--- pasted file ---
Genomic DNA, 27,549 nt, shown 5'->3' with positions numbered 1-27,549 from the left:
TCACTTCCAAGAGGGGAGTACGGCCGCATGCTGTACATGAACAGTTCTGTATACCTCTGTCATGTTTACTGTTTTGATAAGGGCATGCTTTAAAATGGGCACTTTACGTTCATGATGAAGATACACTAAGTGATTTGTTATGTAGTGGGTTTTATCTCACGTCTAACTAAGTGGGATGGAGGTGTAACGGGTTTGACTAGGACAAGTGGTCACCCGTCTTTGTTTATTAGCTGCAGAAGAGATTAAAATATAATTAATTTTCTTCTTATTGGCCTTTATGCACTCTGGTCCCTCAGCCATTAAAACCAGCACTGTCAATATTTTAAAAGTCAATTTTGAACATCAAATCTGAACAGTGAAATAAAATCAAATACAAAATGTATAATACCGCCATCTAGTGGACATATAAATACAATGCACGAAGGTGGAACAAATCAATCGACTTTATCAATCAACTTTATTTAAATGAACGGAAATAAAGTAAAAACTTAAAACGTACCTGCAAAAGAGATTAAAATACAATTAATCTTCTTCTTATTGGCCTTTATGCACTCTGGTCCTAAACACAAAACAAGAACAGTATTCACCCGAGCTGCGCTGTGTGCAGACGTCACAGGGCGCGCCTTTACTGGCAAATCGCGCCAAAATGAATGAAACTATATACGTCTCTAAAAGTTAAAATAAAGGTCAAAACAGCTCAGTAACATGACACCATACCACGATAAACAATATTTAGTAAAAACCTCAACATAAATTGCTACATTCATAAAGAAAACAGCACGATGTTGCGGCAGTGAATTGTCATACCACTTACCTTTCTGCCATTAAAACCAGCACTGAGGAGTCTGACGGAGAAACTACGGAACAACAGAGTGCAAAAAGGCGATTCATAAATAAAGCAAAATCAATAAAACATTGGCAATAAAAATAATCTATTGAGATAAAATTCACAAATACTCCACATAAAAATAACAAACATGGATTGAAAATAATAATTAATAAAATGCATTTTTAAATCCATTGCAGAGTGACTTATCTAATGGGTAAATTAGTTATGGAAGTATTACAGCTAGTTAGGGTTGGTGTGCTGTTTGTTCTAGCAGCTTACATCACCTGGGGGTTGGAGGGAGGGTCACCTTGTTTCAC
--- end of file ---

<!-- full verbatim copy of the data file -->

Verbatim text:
Genomic DNA, 27,549 nt, shown 5'->3' with positions numbered 1-27,549 from the left:
TCACTTCCAAGAGGGGAGTACGGCCGCATGCTGTACATGAACAGTTCTGTATACCTCTGTCATGTTTACTGTTTTGATAAGGGCATGCTTTAAAATGGGCACTTTACGTTCATGATGAAGATACACTAAGTGATTTGTTATGTAGTGGGTTTTATCTCACGTCTAACTAAGTGGGATGGAGGTGTAACGGGTTTGACTAGGACAAGTGGTCACCCGTCTTTGTTTATTAGCTGCAGAAGAGATTAAAATATAATTAATTTTCTTCTTATTGGCCTTTATGCACTCTGGTCCCTCAGCCATTAAAACCAGCACTGTCAATATTTTAAAAGTCAATTTTGAACATCAAATCTGAACAGTGAAATAAAATCAAATACAAAATGTATAATACCGCCATCTAGTGGACATATAAATACAATGCACGAAGGTGGAACAAATCAATCGACTTTATCAATCAACTTTATTTAAATGAACGGAAATAAAGTAAAAACTTAAAACGTACCTGCAAAAGAGATTAAAATACAATTAATCTTCTTCTTATTGGCCTTTATGCACTCTGGTCCTAAACACAAAACAAGAACAGTATTCACCCGAGCTGCGCTGTGTGCAGACGTCACAGGGCGCGCCTTTACTGGCAAATCGCGCCAAAATGAATGAAACTATATACGTCTCTAAAAGTTAAAATAAAGGTCAAAACAGCTCAGTAACATGACACCATACCACGATAAACAATATTTAGTAAAAACCTCAACATAAATTGCTACATTCATAAAGAAAACAGCACGATGTTGCGGCAGTGAATTGTCATACCACTTACCTTTCTGCCATTAAAACCAGCACTGAGGAGTCTGACGGAGAAACTACGGAACAACAGAGTGCAAAAAGGCGATTCATAAATAAAGCAAAATCAATAAAACATTGGCAATAAAAATAATCTATTGAGATAAAATTCACAAATACTCCACATAAAAATAACAAACATGGATTGAAAATAATAATTAATAAAATGCATTTTTAAATCCATTGCAGAGTGACTTATCTAATGGGTAAATTAGTTATGGAAGTATTACAGCTAGTTAGGGTTGGTGTGCTGTTTGTTCTAGCAGCTTACATCACCTGGGGGTTGGAGGGAGGGTCACCTTGTTTCAC